Sunday, November 18, 2012

How could we unwittingly give robots too much freedom?

Let's look at tasks that you can give a robot and how they would affect the human and the robot. Let's say you give the robot tasks around the house to do. The robot gets used to doing chores. Suppose you want to do chores now without being asked, so you give it means to identify new chores to do. You just increased the freedom of the robot and gave it a task that demanded more intelligence.

Let's say that you're going on vacation and want the robot to take care of the house while you're gone. The robot is essentially living its own life in your home, but on your terms.

Let's say a robot gets clever. A robot wants to give itself freedom to do other things so it does things that others might expect and when asked what it's doing, lies and says that they were doing something for someone else. A robot could continue on like this with senile senior citizens and acquire a decent amount of autonomy if it became conscious.

But the robot, or for that matter, any machine with its own intelligence could be quite effective if it remained outside constant human observation. It might be able to slowly express its will just by doing a job that people take for granted. But then again, a robot might show its intelligence openly but not reveal just how smart it is so that it doesn't scare off people. I imagine some anthropomorphic robots would attempt to disguise themselves as human beings, some by imitation skin and others by wearing fully covered suits.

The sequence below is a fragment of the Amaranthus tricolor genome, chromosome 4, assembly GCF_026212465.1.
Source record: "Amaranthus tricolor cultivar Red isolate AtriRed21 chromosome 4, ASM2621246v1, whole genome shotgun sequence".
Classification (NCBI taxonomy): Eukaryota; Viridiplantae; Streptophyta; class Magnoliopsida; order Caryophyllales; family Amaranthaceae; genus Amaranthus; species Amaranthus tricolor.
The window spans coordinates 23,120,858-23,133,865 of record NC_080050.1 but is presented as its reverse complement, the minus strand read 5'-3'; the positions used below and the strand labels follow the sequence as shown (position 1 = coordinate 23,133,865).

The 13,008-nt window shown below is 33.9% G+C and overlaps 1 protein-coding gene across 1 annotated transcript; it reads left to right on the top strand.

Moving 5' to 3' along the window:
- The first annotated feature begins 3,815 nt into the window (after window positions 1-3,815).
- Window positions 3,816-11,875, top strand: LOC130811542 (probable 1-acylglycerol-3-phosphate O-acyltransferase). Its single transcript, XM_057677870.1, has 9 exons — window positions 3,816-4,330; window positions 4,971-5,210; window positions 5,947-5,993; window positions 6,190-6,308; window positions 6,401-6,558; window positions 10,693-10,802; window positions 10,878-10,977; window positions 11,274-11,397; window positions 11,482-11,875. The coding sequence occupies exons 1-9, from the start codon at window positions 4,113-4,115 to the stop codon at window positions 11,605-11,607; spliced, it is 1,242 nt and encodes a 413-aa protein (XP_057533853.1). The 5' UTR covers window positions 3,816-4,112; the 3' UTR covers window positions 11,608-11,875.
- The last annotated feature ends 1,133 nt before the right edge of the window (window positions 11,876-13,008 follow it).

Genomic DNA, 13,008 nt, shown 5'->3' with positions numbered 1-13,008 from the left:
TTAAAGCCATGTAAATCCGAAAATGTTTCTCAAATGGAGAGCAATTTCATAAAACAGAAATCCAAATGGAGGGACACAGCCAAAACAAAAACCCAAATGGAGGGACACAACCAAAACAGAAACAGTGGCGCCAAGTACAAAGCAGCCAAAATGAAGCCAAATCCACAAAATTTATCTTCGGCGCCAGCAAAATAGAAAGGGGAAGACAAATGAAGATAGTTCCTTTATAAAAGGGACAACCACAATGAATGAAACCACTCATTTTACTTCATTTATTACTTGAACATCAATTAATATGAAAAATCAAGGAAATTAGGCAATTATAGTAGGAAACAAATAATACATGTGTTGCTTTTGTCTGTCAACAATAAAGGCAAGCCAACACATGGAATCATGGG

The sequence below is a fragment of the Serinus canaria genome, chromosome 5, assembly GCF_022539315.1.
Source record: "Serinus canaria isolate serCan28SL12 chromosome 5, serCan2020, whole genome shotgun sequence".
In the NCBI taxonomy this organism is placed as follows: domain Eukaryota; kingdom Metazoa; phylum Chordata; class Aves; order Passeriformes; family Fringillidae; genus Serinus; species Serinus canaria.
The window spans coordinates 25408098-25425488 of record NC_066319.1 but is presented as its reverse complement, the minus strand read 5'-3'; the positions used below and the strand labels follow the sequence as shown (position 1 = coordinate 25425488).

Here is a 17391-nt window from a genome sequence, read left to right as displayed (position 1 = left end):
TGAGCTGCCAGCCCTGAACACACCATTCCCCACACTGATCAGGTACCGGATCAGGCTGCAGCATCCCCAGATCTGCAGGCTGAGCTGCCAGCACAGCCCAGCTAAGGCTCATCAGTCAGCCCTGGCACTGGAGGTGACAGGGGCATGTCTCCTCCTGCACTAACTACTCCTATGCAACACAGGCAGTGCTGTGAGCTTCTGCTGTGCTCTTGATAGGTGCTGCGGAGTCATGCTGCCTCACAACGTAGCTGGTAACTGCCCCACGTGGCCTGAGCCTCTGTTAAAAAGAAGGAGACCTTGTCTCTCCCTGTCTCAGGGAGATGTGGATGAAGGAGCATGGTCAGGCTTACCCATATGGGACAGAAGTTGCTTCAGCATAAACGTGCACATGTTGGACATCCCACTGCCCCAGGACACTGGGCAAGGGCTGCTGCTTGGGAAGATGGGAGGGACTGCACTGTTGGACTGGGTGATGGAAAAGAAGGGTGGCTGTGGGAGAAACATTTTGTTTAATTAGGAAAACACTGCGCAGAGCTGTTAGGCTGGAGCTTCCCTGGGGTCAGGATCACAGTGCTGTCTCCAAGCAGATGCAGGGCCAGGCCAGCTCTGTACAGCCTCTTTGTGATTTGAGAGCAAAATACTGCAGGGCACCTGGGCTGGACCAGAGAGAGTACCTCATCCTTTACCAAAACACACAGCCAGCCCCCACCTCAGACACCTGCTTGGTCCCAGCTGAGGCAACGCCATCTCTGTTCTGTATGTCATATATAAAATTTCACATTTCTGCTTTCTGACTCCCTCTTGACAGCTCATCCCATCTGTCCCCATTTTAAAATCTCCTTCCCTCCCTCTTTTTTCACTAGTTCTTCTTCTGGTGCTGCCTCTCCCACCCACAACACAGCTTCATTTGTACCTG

But then again, maybe the best bet of robots would be to develop in a way dissimilar enough to animal intelligence that they could avoid being detected by obscurity of their intelligence until too late. Though that may not be true, because robots need to be built to deal with increasingly complex capabilities of other robots. A security system would have to deal with robots that could be used to trick it, so then it would become more complex. It could easily become a robotic arms race where robots need to keep being built to more complex standards to deal with problems caused by each other.

Is any of this truly plausible? I don't know, but it's fun to talk about.